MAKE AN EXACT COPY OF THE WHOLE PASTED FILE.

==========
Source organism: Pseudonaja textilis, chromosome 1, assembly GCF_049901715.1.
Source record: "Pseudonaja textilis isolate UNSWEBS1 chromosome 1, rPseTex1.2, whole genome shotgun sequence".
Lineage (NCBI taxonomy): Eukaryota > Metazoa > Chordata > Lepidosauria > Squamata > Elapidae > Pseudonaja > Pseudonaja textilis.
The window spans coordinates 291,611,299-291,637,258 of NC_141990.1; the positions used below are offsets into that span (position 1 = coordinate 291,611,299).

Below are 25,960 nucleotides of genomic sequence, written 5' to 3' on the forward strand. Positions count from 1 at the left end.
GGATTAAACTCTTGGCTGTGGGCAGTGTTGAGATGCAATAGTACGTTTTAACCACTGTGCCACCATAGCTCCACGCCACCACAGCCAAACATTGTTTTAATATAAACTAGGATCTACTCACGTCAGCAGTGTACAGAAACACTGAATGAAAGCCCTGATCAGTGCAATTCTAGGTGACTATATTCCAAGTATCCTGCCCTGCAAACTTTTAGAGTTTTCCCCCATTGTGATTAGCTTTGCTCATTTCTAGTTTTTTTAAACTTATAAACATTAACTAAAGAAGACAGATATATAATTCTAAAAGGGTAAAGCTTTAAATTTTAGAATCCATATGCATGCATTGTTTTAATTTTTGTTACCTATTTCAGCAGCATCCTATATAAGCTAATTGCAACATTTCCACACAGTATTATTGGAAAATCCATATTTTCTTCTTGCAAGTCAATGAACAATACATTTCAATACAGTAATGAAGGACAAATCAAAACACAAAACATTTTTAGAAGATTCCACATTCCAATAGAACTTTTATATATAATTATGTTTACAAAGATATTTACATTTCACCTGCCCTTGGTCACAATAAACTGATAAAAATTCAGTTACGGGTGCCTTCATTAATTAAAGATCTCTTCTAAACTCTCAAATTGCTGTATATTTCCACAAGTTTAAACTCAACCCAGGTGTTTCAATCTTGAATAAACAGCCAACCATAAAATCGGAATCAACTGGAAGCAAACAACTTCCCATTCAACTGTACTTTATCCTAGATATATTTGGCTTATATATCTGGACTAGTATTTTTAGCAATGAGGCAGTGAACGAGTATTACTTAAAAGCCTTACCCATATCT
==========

Source organism: Pseudonaja textilis, chromosome 1, assembly GCF_049901715.1.
Source record: "Pseudonaja textilis isolate UNSWEBS1 chromosome 1, rPseTex1.2, whole genome shotgun sequence".
Lineage (NCBI taxonomy): Eukaryota > Metazoa > Chordata > Lepidosauria > Squamata > Elapidae > Pseudonaja > Pseudonaja textilis.
The window spans coordinates 291,611,299-291,637,258 of NC_141990.1; the positions used below are offsets into that span (position 1 = coordinate 291,611,299).

Below are 25,960 nucleotides of genomic sequence, written 5' to 3' on the forward strand. Positions count from 1 at the left end.
GGATTAAACTCTTGGCTGTGGGCAGTGTTGAGATGCAATAGTACGTTTTAACCACTGTGCCACCATAGCTCCACGCCACCACAGCCAAACATTGTTTTAATATAAACTAGGATCTACTCACGTCAGCAGTGTACAGAAACACTGAATGAAAGCCCTGATCAGTGCAATTCTAGGTGACTATATTCCAAGTATCCTGCCCTGCAAACTTTTAGAGTTTTCCCCCATTGTGATTAGCTTTGCTCATTTCTAGTTTTTTTAAACTTATAAACATTAACTAAAGAAGACAGATATATAATTCTAAAAGGGTAAAGCTTTAAATTTTAGAATCCATATGCATGCATTGTTTTAATTTTTGTTACCTATTTCAGCAGCATCCTATATAAGCTAATTGCAACATTTCCACACAGTATTATTGGAAAATCCATATTTTCTTCTTGCAAGTCAATGAACAATACATTTCAATACAGTAATGAAGGACAAATCAAAACACAAAACATTTTTAGAAGATTCCACATTCCAATAGAACTTTTATATATAATTATGTTTACAAAGATATTTACATTTCACCTGCCCTTGGTCACAATAAACTGATAAAAATTCAGTTACGGGTGCCTTCATTAATTAAAGATCTCTTCTAAACTCTCAAATTGCTGTATATTTCCACAAGTTTAAACTCAACCCAGGTGTTTCAATCTTGAATAAACAGCCAACCATAAAATCGGAATCAACTGGAAGCAAACAACTTCCCATTCAACTGTACTTTATCCTAGATATATTTGGCTTATATATCTGGACTAGTATTTTTAGCAATGAGGCAGTGAACGAGTATTACTTAAAAGCCTTACCCATATCT